The Woskob Family Gallery is a space for contemporary arts and culture in downtown State College, PA.

Artist Q & A: Nick Naber

July 27, 2017


Nick Naber is a graduate in painting and drawing from Pratt Institute (2012) & University of Wisconsin- Milwaukee (2010). He has had two solo exhibitions at OPUS Projects in Chelsea after earning his graduate degree along with group exhibitions at multiple venues. Nick has been interviewed multiple times about his practice most recently for Studio Break Podcast (2015) and his work has been published in Alt/Process (2015), GRAPHITE Journal (2012). Nick is also the Co- Founder/East Coast Editor and Contributor at The Coastal Post.

How has living in New York influenced your work?

This is a big question. New York has influenced my work in numerous ways. I think the biggest being the visual landscape of this manmade place. New York City is not a beautiful city, it’s a utilitarian city with some stunning buildings peppered in. I’m not interested in the beautiful buildings; I’m more concerned with the odd, brutal, cheap, and strange buildings. My work draws heavily from them. I draw them in my sketchbook and abstract them on my finished works.  New York is also where I attended Grad School. It’s a place where I feel like I concentrated more on my practice while also reading and learning more about the things that interest me and a have great effect on my work.

Your artist statement says that your work “draws on the visual language of penitentiaries” – what interests you about these structures in particular?

Penitentiaries are the visual manifestation of society’s power over people. Foucault’s Discipline and Punish is a book that I have read and reread. It gives a great history of humanities power over the individual in our society. Penitentiaries, prisons, super max facilities, schools, government buildings, and a whole host of other architectural types control people. Most of us are unaware of the deep impact that space has on us. In many ways this book, and places like Alcatraz, or Eastern State Penitentiary are part of the work. I see the towering structures in my drawings as the power source or the observing eye, and the lower spaces as places to contain and control in these dystopic cityscapes.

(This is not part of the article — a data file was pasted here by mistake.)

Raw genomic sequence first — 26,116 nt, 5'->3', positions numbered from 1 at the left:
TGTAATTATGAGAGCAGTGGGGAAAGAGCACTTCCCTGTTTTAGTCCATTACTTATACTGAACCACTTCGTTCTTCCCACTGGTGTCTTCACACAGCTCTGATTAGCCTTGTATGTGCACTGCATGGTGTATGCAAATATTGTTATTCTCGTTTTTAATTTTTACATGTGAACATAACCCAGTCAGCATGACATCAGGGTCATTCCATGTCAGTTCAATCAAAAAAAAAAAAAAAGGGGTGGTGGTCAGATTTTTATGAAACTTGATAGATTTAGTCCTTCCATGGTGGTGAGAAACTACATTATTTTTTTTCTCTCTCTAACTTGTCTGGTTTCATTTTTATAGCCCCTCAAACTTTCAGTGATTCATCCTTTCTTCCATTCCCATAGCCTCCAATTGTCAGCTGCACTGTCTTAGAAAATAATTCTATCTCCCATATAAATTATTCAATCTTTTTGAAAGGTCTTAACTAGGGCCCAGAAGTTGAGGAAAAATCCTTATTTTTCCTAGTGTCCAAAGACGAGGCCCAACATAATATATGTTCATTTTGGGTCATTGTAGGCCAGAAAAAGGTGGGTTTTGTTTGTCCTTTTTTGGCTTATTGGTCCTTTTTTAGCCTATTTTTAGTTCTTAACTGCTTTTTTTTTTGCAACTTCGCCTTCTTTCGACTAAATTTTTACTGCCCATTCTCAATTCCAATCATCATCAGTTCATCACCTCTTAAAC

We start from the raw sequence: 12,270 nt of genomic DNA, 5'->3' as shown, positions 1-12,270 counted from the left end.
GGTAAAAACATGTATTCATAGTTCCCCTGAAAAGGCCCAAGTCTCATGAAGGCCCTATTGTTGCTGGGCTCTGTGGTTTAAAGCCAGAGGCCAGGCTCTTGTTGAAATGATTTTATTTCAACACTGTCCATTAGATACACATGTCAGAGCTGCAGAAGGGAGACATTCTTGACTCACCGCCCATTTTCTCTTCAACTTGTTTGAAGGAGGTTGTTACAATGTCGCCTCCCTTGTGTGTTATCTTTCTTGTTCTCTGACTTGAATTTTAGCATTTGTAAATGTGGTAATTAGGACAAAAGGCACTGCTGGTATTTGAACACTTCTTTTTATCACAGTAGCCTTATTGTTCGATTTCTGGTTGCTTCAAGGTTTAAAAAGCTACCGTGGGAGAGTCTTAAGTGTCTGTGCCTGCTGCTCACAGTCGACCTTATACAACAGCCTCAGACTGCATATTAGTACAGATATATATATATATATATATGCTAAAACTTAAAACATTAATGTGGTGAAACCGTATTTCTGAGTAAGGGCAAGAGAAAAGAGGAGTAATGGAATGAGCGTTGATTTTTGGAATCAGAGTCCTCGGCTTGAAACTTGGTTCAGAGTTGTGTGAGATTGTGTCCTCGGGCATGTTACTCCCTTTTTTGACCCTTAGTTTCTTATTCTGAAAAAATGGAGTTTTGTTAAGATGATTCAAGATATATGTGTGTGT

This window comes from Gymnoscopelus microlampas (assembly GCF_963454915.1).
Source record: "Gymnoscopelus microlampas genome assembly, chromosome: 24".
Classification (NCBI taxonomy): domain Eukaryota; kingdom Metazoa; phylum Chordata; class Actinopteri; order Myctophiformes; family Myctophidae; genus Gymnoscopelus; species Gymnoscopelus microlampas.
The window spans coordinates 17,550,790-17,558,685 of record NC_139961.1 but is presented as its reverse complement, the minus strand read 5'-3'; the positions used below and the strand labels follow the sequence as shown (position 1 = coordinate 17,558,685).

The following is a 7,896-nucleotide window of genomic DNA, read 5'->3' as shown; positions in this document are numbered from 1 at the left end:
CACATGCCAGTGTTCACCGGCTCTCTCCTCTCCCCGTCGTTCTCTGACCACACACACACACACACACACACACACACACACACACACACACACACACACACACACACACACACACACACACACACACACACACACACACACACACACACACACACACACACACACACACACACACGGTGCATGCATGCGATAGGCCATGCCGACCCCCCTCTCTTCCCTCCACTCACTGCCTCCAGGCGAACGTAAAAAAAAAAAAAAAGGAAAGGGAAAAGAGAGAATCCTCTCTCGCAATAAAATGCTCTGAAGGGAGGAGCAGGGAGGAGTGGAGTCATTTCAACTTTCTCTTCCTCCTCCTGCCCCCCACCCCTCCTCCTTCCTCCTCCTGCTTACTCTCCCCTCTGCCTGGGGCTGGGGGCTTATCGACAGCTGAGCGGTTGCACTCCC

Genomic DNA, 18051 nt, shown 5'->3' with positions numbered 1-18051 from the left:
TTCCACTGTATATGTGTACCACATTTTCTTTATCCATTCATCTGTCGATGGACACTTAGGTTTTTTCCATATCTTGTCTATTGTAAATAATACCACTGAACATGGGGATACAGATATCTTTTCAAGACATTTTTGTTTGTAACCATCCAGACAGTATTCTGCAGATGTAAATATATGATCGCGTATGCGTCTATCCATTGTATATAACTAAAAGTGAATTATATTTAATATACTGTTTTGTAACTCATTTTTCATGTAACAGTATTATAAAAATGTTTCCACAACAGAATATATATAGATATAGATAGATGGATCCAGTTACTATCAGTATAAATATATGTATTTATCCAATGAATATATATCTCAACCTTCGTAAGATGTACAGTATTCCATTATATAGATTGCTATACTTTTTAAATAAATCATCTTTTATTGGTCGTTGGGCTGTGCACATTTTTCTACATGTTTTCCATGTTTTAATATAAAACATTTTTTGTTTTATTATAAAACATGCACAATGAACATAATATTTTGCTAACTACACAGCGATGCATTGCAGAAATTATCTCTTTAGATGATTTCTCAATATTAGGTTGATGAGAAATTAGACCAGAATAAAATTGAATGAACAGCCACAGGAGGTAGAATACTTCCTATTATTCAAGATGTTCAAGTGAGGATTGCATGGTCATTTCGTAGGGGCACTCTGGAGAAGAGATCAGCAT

You work mainly on paper using a combination of watercolor and graphite – Can you tell us a little about your process?

Recently, I have been working almost exclusively with graphite and watercolor. My work looks hyper planned but it’s not planned at all. I start with a few thumbnail sketches in my sketchbook and write some notes about previous works and what I want to try and figure out or do in a new drawing. Once that part of ideation is done, I begin to draw. I use a drafting table, architectural scale (all work is to scale), and a triangle. I start plotting out different elements and draw I let them happen naturally. I never have old works on my walls in the studio, I don’t want them to influence color choices or to redraw certain elements over and over. After the drawing part is done I begin to watercolor.

What determines whether you use color or not, particularly in your Untitled (series)?

The color comes from a lot of sources. I’m constantly drawn to purple and yellow. Yellow is a color known to make people go crazy after a long period of time. They used to paint psych wards, mental institutions, and prisons yellow as a happy color, but it couldn’t be further from that.  I like that weird bit of color history, and I use it in my watercolors. I want to play up contrasts and work with compliments and triads to do something sort of color theory with the watercolors. This is technical and I don’t know that most viewers who aren’t painters would get that by looking at the work. It’s something that I do, because I think it is engaging and visually helps the work. I also do many works that are monochromatic. Monochromes are something that I have done for years, I love to make two colors appear as three or four even it’s an old Albers trick and one of my favorites.

Do you plan on continuing making works inspired by cityscapes? What’s next for you?

I have been invested in this work since 2015, it’s the longest series of drawings I have ever done. I think I will be continuing these works for a while. I still find them challenging to make, and I am still invested in the problem that they cause visually and the deeper meaning that they hold. My intention is to make these room sized. Currently, I work out of my apartment and I max out at 26 x 40 inches. I want the scale of this work to be relative to human scale, I want them to envelop you, and to make it uncomfortable to look at because you cannot escape this dystopic place.


For more information visit Nick Naber’s website at and follow him on Instagram at @nicknaber 

Skip to toolbar